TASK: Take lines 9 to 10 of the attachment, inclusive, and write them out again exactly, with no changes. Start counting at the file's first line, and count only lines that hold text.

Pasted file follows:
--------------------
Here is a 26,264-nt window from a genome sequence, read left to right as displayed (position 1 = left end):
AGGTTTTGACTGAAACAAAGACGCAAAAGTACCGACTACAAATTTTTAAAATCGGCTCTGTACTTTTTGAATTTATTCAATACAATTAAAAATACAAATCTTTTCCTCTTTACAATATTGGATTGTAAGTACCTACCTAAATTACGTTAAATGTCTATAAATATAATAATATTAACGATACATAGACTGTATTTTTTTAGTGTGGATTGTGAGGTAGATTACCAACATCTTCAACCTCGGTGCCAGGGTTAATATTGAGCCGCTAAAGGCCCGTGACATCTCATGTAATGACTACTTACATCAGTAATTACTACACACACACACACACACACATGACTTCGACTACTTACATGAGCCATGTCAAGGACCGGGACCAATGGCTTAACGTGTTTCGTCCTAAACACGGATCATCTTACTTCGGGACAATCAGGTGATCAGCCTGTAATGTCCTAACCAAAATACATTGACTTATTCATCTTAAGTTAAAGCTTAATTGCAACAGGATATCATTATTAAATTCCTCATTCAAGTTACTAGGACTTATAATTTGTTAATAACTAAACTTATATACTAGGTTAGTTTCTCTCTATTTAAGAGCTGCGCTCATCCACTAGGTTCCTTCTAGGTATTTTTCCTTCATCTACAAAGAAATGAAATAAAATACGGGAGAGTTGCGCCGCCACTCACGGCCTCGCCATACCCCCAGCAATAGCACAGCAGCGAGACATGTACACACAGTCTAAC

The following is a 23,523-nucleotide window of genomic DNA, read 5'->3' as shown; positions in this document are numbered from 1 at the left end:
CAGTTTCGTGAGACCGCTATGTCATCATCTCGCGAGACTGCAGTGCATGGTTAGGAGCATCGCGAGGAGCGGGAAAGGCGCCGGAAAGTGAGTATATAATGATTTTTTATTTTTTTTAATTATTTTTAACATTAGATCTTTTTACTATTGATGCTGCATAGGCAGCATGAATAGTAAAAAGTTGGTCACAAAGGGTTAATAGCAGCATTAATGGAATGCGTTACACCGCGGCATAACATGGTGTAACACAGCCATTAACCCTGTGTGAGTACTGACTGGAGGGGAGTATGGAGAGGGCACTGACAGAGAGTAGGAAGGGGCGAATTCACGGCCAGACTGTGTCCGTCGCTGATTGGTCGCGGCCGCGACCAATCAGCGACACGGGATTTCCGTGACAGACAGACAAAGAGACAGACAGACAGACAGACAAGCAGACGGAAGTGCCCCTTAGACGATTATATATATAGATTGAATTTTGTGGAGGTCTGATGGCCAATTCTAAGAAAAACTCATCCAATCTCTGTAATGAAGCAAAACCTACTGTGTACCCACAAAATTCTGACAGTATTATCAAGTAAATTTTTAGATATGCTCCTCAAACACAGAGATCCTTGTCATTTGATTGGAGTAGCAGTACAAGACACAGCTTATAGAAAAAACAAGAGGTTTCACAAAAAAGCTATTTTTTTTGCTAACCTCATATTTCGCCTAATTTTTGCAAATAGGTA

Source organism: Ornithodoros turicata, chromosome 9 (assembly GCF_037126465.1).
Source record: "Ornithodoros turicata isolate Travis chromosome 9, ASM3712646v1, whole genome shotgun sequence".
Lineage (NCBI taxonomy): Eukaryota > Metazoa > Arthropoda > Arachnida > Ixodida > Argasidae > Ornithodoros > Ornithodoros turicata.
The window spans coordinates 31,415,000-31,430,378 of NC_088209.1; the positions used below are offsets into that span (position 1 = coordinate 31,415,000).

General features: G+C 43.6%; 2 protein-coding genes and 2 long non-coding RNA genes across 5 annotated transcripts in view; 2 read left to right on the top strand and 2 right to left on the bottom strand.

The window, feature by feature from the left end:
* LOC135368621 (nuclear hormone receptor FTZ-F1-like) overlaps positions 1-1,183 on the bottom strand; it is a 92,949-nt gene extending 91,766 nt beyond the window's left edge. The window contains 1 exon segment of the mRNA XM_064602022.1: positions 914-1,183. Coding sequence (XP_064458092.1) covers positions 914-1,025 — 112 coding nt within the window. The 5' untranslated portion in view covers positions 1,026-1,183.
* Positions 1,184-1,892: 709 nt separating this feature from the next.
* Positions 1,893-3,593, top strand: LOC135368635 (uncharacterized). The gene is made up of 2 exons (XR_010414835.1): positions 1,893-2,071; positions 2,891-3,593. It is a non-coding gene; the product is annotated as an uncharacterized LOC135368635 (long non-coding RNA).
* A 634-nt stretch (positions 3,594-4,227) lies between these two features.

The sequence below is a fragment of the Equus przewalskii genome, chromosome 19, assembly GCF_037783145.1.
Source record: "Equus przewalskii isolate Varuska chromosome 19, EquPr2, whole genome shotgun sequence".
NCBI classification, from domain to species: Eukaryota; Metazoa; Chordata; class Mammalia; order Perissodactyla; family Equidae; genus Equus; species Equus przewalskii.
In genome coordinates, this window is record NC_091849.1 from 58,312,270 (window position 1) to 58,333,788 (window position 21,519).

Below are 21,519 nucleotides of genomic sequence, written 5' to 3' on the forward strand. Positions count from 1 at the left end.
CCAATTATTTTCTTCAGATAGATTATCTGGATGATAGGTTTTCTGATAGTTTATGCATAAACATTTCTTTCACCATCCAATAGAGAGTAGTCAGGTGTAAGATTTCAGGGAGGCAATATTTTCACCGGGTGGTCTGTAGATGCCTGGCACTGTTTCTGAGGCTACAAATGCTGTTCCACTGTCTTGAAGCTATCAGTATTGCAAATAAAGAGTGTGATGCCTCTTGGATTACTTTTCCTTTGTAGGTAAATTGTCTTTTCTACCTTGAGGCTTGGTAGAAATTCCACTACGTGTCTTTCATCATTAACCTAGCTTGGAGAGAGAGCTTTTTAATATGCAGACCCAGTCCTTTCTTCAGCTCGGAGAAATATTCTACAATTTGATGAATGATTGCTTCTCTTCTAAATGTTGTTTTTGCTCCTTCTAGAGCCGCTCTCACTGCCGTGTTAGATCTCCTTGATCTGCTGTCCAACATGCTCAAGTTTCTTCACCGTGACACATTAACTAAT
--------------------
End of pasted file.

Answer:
General features: G+C 43.6%; 2 protein-coding genes and 2 long non-coding RNA genes across 5 annotated transcripts in view; 2 read left to right on the top strand and 2 right to left on the bottom strand.

The window, feature by feature from the left end: